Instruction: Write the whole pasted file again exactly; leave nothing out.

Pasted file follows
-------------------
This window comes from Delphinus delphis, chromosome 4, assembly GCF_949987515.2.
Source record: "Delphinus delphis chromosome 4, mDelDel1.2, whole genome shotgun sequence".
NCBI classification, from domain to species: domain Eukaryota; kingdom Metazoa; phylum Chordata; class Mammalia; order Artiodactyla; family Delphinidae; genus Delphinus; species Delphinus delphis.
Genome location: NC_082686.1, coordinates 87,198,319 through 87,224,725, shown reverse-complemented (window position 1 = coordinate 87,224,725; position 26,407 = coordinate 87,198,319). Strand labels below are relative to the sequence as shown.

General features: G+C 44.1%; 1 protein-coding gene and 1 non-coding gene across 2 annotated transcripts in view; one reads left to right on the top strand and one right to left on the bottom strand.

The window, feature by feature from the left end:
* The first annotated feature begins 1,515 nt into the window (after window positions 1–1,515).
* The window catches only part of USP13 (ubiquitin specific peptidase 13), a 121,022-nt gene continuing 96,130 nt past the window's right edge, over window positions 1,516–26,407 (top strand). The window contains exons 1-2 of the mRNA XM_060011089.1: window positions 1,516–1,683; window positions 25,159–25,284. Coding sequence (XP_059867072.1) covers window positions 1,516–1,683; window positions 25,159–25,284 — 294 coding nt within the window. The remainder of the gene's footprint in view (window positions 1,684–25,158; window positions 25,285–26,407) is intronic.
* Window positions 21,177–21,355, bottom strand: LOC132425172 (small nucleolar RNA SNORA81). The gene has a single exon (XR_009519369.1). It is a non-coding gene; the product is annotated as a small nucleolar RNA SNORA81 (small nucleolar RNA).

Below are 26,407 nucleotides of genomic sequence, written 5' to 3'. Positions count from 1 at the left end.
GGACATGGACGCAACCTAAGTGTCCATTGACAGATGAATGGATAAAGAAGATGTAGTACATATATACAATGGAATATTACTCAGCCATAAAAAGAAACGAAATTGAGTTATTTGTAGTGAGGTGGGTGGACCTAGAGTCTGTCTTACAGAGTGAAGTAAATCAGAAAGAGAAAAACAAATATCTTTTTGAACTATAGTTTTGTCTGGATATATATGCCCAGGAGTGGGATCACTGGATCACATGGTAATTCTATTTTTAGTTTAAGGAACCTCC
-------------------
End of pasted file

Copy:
This window comes from Delphinus delphis, chromosome 4, assembly GCF_949987515.2.
Source record: "Delphinus delphis chromosome 4, mDelDel1.2, whole genome shotgun sequence".
NCBI classification, from domain to species: domain Eukaryota; kingdom Metazoa; phylum Chordata; class Mammalia; order Artiodactyla; family Delphinidae; genus Delphinus; species Delphinus delphis.
Genome location: NC_082686.1, coordinates 87,198,319 through 87,224,725, shown reverse-complemented (window position 1 = coordinate 87,224,725; position 26,407 = coordinate 87,198,319). Strand labels below are relative to the sequence as shown.

General features: G+C 44.1%; 1 protein-coding gene and 1 non-coding gene across 2 annotated transcripts in view; one reads left to right on the top strand and one right to left on the bottom strand.

The window, feature by feature from the left end:
* The first annotated feature begins 1,515 nt into the window (after window positions 1–1,515).
* The window catches only part of USP13 (ubiquitin specific peptidase 13), a 121,022-nt gene continuing 96,130 nt past the window's right edge, over window positions 1,516–26,407 (top strand). The window contains exons 1-2 of the mRNA XM_060011089.1: window positions 1,516–1,683; window positions 25,159–25,284. Coding sequence (XP_059867072.1) covers window positions 1,516–1,683; window positions 25,159–25,284 — 294 coding nt within the window. The remainder of the gene's footprint in view (window positions 1,684–25,158; window positions 25,285–26,407) is intronic.
* Window positions 21,177–21,355, bottom strand: LOC132425172 (small nucleolar RNA SNORA81). The gene has a single exon (XR_009519369.1). It is a non-coding gene; the product is annotated as a small nucleolar RNA SNORA81 (small nucleolar RNA).

Below are 26,407 nucleotides of genomic sequence, written 5' to 3'. Positions count from 1 at the left end.
GGACATGGACGCAACCTAAGTGTCCATTGACAGATGAATGGATAAAGAAGATGTAGTACATATATACAATGGAATATTACTCAGCCATAAAAAGAAACGAAATTGAGTTATTTGTAGTGAGGTGGGTGGACCTAGAGTCTGTCTTACAGAGTGAAGTAAATCAGAAAGAGAAAAACAAATATCTTTTTGAACTATAGTTTTGTCTGGATATATATGCCCAGGAGTGGGATCACTGGATCACATGGTAATTCTATTTTTAGTTTAAGGAACCTCC